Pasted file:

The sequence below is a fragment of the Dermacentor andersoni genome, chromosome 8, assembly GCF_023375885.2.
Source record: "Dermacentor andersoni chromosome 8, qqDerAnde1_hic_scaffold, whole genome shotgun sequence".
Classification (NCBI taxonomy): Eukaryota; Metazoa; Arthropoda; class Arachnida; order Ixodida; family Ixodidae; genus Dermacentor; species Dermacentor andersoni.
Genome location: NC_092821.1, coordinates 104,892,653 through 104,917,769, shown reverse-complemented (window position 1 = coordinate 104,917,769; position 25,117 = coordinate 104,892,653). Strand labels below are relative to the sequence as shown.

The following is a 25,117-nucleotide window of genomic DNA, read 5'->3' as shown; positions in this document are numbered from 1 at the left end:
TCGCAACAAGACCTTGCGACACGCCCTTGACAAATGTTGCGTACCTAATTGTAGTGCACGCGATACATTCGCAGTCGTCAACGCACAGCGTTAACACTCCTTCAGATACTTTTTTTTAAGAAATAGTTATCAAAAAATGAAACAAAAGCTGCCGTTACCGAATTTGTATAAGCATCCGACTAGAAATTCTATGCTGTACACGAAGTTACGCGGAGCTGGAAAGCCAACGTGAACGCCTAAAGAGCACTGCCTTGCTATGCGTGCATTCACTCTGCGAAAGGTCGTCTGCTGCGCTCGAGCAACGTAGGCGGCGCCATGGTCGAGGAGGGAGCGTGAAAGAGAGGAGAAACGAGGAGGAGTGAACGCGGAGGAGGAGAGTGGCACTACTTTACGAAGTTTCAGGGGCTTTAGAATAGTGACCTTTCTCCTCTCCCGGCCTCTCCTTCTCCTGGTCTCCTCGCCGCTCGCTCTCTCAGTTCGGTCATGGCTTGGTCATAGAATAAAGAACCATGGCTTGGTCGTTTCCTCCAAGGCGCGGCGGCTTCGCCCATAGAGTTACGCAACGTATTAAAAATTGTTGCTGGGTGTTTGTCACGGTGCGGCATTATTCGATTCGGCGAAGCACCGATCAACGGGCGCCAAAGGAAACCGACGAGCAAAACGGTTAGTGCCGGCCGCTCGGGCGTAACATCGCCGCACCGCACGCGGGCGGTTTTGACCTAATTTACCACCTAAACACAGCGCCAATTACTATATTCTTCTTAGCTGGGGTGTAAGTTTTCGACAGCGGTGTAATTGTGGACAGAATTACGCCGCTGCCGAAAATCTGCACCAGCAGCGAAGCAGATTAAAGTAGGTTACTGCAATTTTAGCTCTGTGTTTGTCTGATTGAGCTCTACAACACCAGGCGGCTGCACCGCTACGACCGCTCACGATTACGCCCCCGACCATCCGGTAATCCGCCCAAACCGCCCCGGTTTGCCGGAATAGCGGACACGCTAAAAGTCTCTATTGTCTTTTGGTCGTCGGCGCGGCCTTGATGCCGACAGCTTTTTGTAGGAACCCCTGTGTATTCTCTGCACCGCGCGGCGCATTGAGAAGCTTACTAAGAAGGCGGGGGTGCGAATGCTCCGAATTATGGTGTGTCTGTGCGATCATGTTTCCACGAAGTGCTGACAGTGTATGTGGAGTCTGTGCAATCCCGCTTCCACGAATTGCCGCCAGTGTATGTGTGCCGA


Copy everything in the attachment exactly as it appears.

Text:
The sequence below is a fragment of the Dermacentor andersoni genome, chromosome 8, assembly GCF_023375885.2.
Source record: "Dermacentor andersoni chromosome 8, qqDerAnde1_hic_scaffold, whole genome shotgun sequence".
Classification (NCBI taxonomy): Eukaryota; Metazoa; Arthropoda; class Arachnida; order Ixodida; family Ixodidae; genus Dermacentor; species Dermacentor andersoni.
Genome location: NC_092821.1, coordinates 104,892,653 through 104,917,769, shown reverse-complemented (window position 1 = coordinate 104,917,769; position 25,117 = coordinate 104,892,653). Strand labels below are relative to the sequence as shown.

The following is a 25,117-nucleotide window of genomic DNA, read 5'->3' as shown; positions in this document are numbered from 1 at the left end:
TCGCAACAAGACCTTGCGACACGCCCTTGACAAATGTTGCGTACCTAATTGTAGTGCACGCGATACATTCGCAGTCGTCAACGCACAGCGTTAACACTCCTTCAGATACTTTTTTTTAAGAAATAGTTATCAAAAAATGAAACAAAAGCTGCCGTTACCGAATTTGTATAAGCATCCGACTAGAAATTCTATGCTGTACACGAAGTTACGCGGAGCTGGAAAGCCAACGTGAACGCCTAAAGAGCACTGCCTTGCTATGCGTGCATTCACTCTGCGAAAGGTCGTCTGCTGCGCTCGAGCAACGTAGGCGGCGCCATGGTCGAGGAGGGAGCGTGAAAGAGAGGAGAAACGAGGAGGAGTGAACGCGGAGGAGGAGAGTGGCACTACTTTACGAAGTTTCAGGGGCTTTAGAATAGTGACCTTTCTCCTCTCCCGGCCTCTCCTTCTCCTGGTCTCCTCGCCGCTCGCTCTCTCAGTTCGGTCATGGCTTGGTCATAGAATAAAGAACCATGGCTTGGTCGTTTCCTCCAAGGCGCGGCGGCTTCGCCCATAGAGTTACGCAACGTATTAAAAATTGTTGCTGGGTGTTTGTCACGGTGCGGCATTATTCGATTCGGCGAAGCACCGATCAACGGGCGCCAAAGGAAACCGACGAGCAAAACGGTTAGTGCCGGCCGCTCGGGCGTAACATCGCCGCACCGCACGCGGGCGGTTTTGACCTAATTTACCACCTAAACACAGCGCCAATTACTATATTCTTCTTAGCTGGGGTGTAAGTTTTCGACAGCGGTGTAATTGTGGACAGAATTACGCCGCTGCCGAAAATCTGCACCAGCAGCGAAGCAGATTAAAGTAGGTTACTGCAATTTTAGCTCTGTGTTTGTCTGATTGAGCTCTACAACACCAGGCGGCTGCACCGCTACGACCGCTCACGATTACGCCCCCGACCATCCGGTAATCCGCCCAAACCGCCCCGGTTTGCCGGAATAGCGGACACGCTAAAAGTCTCTATTGTCTTTTGGTCGTCGGCGCGGCCTTGATGCCGACAGCTTTTTGTAGGAACCCCTGTGTATTCTCTGCACCGCGCGGCGCATTGAGAAGCTTACTAAGAAGGCGGGGGTGCGAATGCTCCGAATTATGGTGTGTCTGTGCGATCATGTTTCCACGAAGTGCTGACAGTGTATGTGGAGTCTGTGCAATCCCGCTTCCACGAATTGCCGCCAGTGTATGTGTGCCGA